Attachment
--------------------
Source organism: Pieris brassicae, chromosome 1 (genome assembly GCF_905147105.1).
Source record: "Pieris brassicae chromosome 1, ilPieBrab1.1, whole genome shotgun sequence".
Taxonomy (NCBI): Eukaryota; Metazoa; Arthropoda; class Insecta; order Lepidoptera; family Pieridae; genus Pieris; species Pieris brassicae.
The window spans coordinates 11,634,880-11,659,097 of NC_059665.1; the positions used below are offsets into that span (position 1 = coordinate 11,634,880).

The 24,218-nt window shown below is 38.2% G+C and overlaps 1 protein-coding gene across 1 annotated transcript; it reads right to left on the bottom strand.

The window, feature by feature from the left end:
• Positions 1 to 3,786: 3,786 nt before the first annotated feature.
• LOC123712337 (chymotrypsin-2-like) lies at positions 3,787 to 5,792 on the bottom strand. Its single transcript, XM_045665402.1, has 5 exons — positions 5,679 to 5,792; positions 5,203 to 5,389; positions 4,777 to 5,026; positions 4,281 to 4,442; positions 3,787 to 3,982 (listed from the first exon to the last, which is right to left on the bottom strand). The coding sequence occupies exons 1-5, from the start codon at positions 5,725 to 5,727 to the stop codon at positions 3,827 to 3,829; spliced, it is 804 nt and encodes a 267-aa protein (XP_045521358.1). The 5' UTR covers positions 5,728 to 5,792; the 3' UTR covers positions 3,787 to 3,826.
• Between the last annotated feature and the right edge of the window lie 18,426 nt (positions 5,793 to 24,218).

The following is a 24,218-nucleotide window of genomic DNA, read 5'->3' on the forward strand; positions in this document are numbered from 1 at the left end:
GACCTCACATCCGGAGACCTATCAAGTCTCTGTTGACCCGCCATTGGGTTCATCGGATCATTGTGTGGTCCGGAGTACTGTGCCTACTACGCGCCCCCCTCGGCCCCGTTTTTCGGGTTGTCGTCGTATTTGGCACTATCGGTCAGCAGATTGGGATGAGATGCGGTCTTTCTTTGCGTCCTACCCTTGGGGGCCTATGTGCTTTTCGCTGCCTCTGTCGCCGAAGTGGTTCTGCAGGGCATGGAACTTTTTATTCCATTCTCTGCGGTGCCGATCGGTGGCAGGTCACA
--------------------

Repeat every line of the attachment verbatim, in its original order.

Source organism: Pieris brassicae, chromosome 1 (genome assembly GCF_905147105.1).
Source record: "Pieris brassicae chromosome 1, ilPieBrab1.1, whole genome shotgun sequence".
Taxonomy (NCBI): Eukaryota; Metazoa; Arthropoda; class Insecta; order Lepidoptera; family Pieridae; genus Pieris; species Pieris brassicae.
The window spans coordinates 11,634,880-11,659,097 of NC_059665.1; the positions used below are offsets into that span (position 1 = coordinate 11,634,880).

The 24,218-nt window shown below is 38.2% G+C and overlaps 1 protein-coding gene across 1 annotated transcript; it reads right to left on the bottom strand.

The window, feature by feature from the left end:
• Positions 1 to 3,786: 3,786 nt before the first annotated feature.
• LOC123712337 (chymotrypsin-2-like) lies at positions 3,787 to 5,792 on the bottom strand. Its single transcript, XM_045665402.1, has 5 exons — positions 5,679 to 5,792; positions 5,203 to 5,389; positions 4,777 to 5,026; positions 4,281 to 4,442; positions 3,787 to 3,982 (listed from the first exon to the last, which is right to left on the bottom strand). The coding sequence occupies exons 1-5, from the start codon at positions 5,725 to 5,727 to the stop codon at positions 3,827 to 3,829; spliced, it is 804 nt and encodes a 267-aa protein (XP_045521358.1). The 5' UTR covers positions 5,728 to 5,792; the 3' UTR covers positions 3,787 to 3,826.
• Between the last annotated feature and the right edge of the window lie 18,426 nt (positions 5,793 to 24,218).

The following is a 24,218-nucleotide window of genomic DNA, read 5'->3' on the forward strand; positions in this document are numbered from 1 at the left end:
GACCTCACATCCGGAGACCTATCAAGTCTCTGTTGACCCGCCATTGGGTTCATCGGATCATTGTGTGGTCCGGAGTACTGTGCCTACTACGCGCCCCCCTCGGCCCCGTTTTTCGGGTTGTCGTCGTATTTGGCACTATCGGTCAGCAGATTGGGATGAGATGCGGTCTTTCTTTGCGTCCTACCCTTGGGGGCCTATGTGCTTTTCGCTGCCTCTGTCGCCGAAGTGGTTCTGCAGGGCATGGAACTTTTTATTCCATTCTCTGCGGTGCCGATCGGTGGCAGGTCACA